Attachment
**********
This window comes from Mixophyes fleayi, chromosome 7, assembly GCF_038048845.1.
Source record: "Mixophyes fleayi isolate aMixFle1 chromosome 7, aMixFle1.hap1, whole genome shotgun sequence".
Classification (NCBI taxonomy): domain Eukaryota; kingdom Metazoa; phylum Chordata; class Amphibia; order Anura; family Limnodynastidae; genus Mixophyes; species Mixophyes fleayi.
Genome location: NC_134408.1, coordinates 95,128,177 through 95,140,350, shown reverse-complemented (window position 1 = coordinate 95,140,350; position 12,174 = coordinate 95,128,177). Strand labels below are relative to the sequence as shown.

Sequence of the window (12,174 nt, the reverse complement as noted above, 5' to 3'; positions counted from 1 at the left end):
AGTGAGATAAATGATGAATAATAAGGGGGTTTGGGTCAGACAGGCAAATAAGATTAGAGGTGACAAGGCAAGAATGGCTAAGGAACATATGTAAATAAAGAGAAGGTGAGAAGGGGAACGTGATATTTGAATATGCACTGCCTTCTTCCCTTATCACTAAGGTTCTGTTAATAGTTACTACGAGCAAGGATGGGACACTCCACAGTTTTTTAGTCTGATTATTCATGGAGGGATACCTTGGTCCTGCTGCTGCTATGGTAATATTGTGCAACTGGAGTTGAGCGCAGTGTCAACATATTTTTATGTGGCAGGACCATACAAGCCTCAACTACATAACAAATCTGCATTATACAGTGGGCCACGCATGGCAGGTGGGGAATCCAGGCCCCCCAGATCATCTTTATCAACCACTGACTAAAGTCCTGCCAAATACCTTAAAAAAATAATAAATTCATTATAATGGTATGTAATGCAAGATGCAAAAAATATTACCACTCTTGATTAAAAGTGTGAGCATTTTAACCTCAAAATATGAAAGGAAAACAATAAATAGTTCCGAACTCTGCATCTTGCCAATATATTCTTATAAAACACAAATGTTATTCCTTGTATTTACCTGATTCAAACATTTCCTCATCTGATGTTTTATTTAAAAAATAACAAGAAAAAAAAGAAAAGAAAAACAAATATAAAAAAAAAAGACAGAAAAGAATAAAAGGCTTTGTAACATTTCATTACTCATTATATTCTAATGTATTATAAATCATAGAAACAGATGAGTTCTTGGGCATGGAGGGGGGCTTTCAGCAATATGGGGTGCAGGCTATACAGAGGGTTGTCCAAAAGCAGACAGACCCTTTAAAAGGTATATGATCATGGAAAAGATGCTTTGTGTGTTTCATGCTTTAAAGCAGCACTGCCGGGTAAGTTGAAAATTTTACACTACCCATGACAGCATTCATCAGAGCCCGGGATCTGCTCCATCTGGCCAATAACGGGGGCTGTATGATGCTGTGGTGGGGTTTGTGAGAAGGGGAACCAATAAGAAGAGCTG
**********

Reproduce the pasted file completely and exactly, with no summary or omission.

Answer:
This window comes from Mixophyes fleayi, chromosome 7, assembly GCF_038048845.1.
Source record: "Mixophyes fleayi isolate aMixFle1 chromosome 7, aMixFle1.hap1, whole genome shotgun sequence".
Classification (NCBI taxonomy): domain Eukaryota; kingdom Metazoa; phylum Chordata; class Amphibia; order Anura; family Limnodynastidae; genus Mixophyes; species Mixophyes fleayi.
Genome location: NC_134408.1, coordinates 95,128,177 through 95,140,350, shown reverse-complemented (window position 1 = coordinate 95,140,350; position 12,174 = coordinate 95,128,177). Strand labels below are relative to the sequence as shown.

Sequence of the window (12,174 nt, the reverse complement as noted above, 5' to 3'; positions counted from 1 at the left end):
AGTGAGATAAATGATGAATAATAAGGGGGTTTGGGTCAGACAGGCAAATAAGATTAGAGGTGACAAGGCAAGAATGGCTAAGGAACATATGTAAATAAAGAGAAGGTGAGAAGGGGAACGTGATATTTGAATATGCACTGCCTTCTTCCCTTATCACTAAGGTTCTGTTAATAGTTACTACGAGCAAGGATGGGACACTCCACAGTTTTTTAGTCTGATTATTCATGGAGGGATACCTTGGTCCTGCTGCTGCTATGGTAATATTGTGCAACTGGAGTTGAGCGCAGTGTCAACATATTTTTATGTGGCAGGACCATACAAGCCTCAACTACATAACAAATCTGCATTATACAGTGGGCCACGCATGGCAGGTGGGGAATCCAGGCCCCCCAGATCATCTTTATCAACCACTGACTAAAGTCCTGCCAAATACCTTAAAAAAATAATAAATTCATTATAATGGTATGTAATGCAAGATGCAAAAAATATTACCACTCTTGATTAAAAGTGTGAGCATTTTAACCTCAAAATATGAAAGGAAAACAATAAATAGTTCCGAACTCTGCATCTTGCCAATATATTCTTATAAAACACAAATGTTATTCCTTGTATTTACCTGATTCAAACATTTCCTCATCTGATGTTTTATTTAAAAAATAACAAGAAAAAAAAGAAAAGAAAAACAAATATAAAAAAAAAAGACAGAAAAGAATAAAAGGCTTTGTAACATTTCATTACTCATTATATTCTAATGTATTATAAATCATAGAAACAGATGAGTTCTTGGGCATGGAGGGGGGCTTTCAGCAATATGGGGTGCAGGCTATACAGAGGGTTGTCCAAAAGCAGACAGACCCTTTAAAAGGTATATGATCATGGAAAAGATGCTTTGTGTGTTTCATGCTTTAAAGCAGCACTGCCGGGTAAGTTGAAAATTTTACACTACCCATGACAGCATTCATCAGAGCCCGGGATCTGCTCCATCTGGCCAATAACGGGGGCTGTATGATGCTGTGGTGGGGTTTGTGAGAAGGGGAACCAATAAGAAGAGCTG